Beaches are beautiful in Scotland and the Fife coast is idyllic. Having parked up at Elie near the golf course we headed west along the rocky beach towards the cliffs. I’d been warned in advance that the walk would include scrambling and chains, and I wasn’t disappointed.

The chain walk along Elie’s rocky coast is a short via ferrata and while not technically part of the Fife coastal path, for its 0.5km length it is certainly worth the detour from the main route on the cliff tops, which provides a good route back to Elie. A nice short walk before chocolate cake.

Not realising how close we would be to the sea it didn’t cross my mind that checking tide times would be required; we were lucky to have avoided high tide.

The chain walk isn’t difficult and can reasonably be done by anyone who has the nerve to cope with the  heights. Both the descents and ascents have clear places for feet and the chain is big enough to get a really good grip. All you really need is fearlessness as some of the chains are quite vertical and others very close to the water. It did remind me of hiking in Corsica last year.

Once at the other end of the chains, the walk back on the Fife coastal path along the cliff tops is a nice route back to Elie.

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Chunks of the Cleveland Way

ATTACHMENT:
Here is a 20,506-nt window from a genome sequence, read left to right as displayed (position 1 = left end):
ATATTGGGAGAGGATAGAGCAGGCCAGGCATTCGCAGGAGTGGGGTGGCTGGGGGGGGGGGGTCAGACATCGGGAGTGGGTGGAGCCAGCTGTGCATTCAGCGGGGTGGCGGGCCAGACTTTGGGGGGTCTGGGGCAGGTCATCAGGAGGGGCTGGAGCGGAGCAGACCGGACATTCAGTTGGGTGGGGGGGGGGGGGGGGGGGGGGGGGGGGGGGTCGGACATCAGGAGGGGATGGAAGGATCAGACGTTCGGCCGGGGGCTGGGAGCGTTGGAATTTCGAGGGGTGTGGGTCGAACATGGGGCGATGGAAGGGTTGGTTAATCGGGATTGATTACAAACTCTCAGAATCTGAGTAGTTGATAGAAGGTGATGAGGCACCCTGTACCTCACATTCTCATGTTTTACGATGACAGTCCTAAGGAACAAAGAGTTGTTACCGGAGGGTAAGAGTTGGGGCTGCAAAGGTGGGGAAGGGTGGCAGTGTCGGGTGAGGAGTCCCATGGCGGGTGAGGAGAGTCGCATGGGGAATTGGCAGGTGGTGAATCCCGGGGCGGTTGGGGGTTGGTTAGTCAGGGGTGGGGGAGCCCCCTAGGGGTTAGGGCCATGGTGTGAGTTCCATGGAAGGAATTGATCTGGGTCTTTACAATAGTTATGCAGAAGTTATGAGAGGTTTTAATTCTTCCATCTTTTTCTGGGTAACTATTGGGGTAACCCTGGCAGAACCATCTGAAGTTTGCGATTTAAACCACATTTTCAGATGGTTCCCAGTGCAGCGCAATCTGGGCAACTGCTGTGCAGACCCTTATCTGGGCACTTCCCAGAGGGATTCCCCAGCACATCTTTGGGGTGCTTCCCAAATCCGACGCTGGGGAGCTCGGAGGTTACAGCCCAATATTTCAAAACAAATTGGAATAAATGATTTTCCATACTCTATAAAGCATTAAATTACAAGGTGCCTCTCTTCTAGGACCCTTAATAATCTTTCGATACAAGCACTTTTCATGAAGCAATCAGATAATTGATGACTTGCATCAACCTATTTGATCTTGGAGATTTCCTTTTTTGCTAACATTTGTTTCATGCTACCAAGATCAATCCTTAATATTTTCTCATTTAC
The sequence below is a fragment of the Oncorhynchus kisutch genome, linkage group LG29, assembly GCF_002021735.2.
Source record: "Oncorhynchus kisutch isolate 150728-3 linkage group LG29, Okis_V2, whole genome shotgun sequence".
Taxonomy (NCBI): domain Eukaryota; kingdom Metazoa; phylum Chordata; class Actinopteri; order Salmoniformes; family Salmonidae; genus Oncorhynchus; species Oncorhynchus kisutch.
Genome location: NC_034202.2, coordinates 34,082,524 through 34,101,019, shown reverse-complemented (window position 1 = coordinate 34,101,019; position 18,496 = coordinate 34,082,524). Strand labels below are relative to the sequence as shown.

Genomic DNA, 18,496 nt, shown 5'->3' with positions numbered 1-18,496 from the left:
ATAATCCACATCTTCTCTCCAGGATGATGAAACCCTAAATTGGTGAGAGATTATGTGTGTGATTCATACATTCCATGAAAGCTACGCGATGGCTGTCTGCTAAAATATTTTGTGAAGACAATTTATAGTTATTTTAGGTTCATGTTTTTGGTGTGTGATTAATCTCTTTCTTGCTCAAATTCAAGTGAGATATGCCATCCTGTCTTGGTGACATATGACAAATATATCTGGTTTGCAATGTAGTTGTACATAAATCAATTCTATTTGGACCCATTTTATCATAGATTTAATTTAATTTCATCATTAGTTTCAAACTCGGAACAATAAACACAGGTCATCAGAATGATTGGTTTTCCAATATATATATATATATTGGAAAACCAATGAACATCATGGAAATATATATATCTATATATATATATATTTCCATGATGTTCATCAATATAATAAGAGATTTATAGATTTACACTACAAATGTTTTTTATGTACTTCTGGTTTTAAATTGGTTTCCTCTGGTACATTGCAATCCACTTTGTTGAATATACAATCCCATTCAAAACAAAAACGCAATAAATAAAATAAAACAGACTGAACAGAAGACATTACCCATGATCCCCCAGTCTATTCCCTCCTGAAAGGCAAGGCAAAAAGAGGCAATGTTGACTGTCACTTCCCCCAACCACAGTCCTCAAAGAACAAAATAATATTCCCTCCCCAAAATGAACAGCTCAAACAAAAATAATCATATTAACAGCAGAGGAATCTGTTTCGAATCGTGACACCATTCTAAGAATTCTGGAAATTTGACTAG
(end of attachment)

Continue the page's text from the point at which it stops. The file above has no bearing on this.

I rarely go to the beach. Even abroad I’m not that bothered but certainly in the UK I wouldn’t go – its not that the coast isn’t beautiful but it doesn’t drive my need for adventure in the same way as a hike through fields or up mountains would.

However, I’ve been dog sitting for a friend and thought a trip to the beach would be a nice change. Via a hill I’ve not been up before, of course! Which provided a great chance to do chunks of the Cleveland Way national trail a 110 mile route around the North and East edge of the North Yorkshire Moors National Park.

First stop was Roseberry Topping just outside Middlesborough. It is only 320m high but is still a steep climb. Caused by a geological fault and a mining collapse it is a distinctive hillside and a major landmark on the trail. It is also very popular being so close to Middlesborough. Which Ted thought was fantastic as there was lots of other dogs to say hello to.